Zachy Hennessey
July 4

Three months ago, a six-legged gazelle was spotted frolicking its way through the Israeli Negev region. Now, the gazelle, who has been nicknamed Sheshet — from the Hebrew word for “six” — has been spotted again, and it seems like he’s been keeping busy.

In contrast to the mental image that your brain has surely conjured in response to the phrase “six-legged gazelle,” Sheshet’s two extra legs — the result of a condition known as “polydactylism” — are floppy, furry, hooved sticks growing out of his back. 

But while his spare parts may not be placed in a position that can make him prance faster than a run-of-the-mill gazelle, Sheshet is still making decent strides where it counts: the dating scene.

When Amir Balaban, a worker for the Society for the Protection of Nature in Israel (SPNI), revisited the area where Sheshet was first seen in order to check on the hexaped’s condition, he discovered that the young gazelle has added another female to his herd, making up a sum total of four does.

Sheshet and his latest babe. Photo by Amir Balaban/SPNI
Sheshet and his latest babe. Photo by Amir Balaban/SPNI

The latest addition to Sheshet’s group was previously tagged by the Israel Nature and Parks Authority (INPA), and was relocated to the area recently.

“In the next two months, during July and August, the gazelles will enter their rutting season, and there will be much activity in the Besor Stream area. It will be interesting to see how Sheshet handles rival males,” Balaban told ISRAEL21c.

Predators pose dangers

Even though courting four females simultaneously is nothing to sneeze at these days, Balaban still expressed concern over the small size of the herd, noting there was only one fawn.

This could be due to babies getting eaten by predators, as many jackals in the Besor Stream area pose a threat to young fawns, or due to stray dogs from Gaza that roam agricultural fields and prey on young gazelles.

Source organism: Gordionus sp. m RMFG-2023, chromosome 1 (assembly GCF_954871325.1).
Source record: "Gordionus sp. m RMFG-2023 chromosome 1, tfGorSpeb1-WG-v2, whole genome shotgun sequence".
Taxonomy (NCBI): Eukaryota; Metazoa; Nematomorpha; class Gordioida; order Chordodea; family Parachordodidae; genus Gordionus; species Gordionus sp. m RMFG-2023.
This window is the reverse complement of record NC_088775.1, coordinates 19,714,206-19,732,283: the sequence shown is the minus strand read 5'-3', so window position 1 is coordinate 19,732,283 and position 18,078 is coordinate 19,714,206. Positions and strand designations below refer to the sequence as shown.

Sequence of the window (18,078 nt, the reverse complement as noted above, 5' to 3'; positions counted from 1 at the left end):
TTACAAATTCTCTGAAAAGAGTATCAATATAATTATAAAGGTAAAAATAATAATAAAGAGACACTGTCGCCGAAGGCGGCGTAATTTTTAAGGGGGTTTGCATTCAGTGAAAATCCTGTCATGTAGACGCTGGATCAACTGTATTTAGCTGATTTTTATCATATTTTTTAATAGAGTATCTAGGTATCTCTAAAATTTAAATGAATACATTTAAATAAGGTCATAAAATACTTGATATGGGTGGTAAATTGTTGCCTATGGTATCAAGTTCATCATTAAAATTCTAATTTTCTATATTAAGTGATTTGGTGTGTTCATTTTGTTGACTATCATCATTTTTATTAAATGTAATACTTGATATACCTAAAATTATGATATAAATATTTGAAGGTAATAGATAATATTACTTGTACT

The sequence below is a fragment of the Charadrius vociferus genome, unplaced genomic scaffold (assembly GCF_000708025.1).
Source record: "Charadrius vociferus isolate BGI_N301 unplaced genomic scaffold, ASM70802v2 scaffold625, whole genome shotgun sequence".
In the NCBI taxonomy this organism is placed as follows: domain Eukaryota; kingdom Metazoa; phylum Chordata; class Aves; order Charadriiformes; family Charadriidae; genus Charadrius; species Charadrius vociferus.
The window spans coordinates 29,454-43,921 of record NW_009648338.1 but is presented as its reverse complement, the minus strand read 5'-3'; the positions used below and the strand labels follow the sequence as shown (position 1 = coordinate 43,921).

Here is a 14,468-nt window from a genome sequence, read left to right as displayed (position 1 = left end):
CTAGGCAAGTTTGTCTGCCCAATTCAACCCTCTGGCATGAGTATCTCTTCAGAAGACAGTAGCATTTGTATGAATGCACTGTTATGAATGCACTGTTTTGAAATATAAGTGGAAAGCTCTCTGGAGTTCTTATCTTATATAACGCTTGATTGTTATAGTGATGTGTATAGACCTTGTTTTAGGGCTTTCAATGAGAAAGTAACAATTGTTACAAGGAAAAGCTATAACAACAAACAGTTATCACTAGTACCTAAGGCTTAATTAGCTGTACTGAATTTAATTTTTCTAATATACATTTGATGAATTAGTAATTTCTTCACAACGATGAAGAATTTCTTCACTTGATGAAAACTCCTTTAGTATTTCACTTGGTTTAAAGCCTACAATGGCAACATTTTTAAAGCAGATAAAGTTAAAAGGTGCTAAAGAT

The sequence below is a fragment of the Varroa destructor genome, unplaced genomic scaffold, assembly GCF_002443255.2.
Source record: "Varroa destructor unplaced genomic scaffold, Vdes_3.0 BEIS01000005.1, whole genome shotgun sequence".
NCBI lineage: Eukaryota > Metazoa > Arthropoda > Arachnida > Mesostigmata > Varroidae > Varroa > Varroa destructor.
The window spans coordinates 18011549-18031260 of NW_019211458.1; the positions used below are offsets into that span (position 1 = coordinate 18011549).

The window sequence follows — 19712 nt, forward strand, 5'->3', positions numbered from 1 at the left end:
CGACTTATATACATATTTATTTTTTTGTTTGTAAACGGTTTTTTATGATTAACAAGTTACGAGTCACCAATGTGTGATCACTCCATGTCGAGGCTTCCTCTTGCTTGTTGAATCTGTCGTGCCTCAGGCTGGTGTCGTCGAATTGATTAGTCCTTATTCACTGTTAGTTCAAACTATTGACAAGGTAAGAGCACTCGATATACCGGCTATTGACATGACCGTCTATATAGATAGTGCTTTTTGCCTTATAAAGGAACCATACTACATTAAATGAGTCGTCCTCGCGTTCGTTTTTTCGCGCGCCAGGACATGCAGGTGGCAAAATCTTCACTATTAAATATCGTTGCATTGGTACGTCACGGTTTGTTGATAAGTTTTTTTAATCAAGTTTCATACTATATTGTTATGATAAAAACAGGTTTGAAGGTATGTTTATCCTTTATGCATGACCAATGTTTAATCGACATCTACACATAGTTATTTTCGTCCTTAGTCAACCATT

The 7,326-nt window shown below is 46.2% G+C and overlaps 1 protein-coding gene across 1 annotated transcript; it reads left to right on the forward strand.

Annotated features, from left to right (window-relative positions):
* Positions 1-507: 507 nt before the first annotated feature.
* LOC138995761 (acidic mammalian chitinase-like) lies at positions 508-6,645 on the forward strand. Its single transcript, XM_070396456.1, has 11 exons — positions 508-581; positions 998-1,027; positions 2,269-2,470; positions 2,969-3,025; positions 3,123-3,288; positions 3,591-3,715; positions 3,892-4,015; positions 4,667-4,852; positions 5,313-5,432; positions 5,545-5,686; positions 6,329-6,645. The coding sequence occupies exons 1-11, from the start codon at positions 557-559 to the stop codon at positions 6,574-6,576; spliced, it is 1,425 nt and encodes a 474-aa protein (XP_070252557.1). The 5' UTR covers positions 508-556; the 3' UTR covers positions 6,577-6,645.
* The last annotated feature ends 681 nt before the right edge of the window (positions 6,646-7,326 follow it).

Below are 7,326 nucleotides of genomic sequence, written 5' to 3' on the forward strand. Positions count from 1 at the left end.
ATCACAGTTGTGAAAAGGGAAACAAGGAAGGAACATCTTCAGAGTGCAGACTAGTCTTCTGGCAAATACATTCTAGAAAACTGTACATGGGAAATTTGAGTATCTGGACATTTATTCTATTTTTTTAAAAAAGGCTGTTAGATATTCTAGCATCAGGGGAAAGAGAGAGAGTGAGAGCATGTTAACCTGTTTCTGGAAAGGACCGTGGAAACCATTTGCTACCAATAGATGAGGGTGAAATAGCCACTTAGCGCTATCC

Eliav Maslati, a northern Negev INPA ranger who joined Balaban on his excursion, shared his excitement about documenting Sheshet during a routine patrol.

“I’m happy to see he is surviving and has joined the local herd. The northern Negev once had a thriving gazelle population that suffered from intensive poaching in the 2000s, nearly leading to their extinction,” he noted.

Sheshet going for a little jaunt. Photo by Amir Balaban/SPNI
Sheshet going for a little jaunt. Photo by Amir Balaban/SPNI

Only around 5,000 Israeli gazelles are left in the wild, their primary threats being habitat destruction due to construction and road building, which isolate their populations. 

Preserving open spaces and ecological corridors is essential to maintain their dwindling numbers, and efforts are being made to incorporate these into development plans.

As well, the INPA has been fighting illegal wildlife hunting and has been relocating gazelles to suitable habitats.

“Today, there is a thriving and growing gazelle population in the Gerar Stream and Besor Stream areas, and conservation efforts are ongoing,” Maslati said.

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Jason Harris

Jason Harris

Executive Director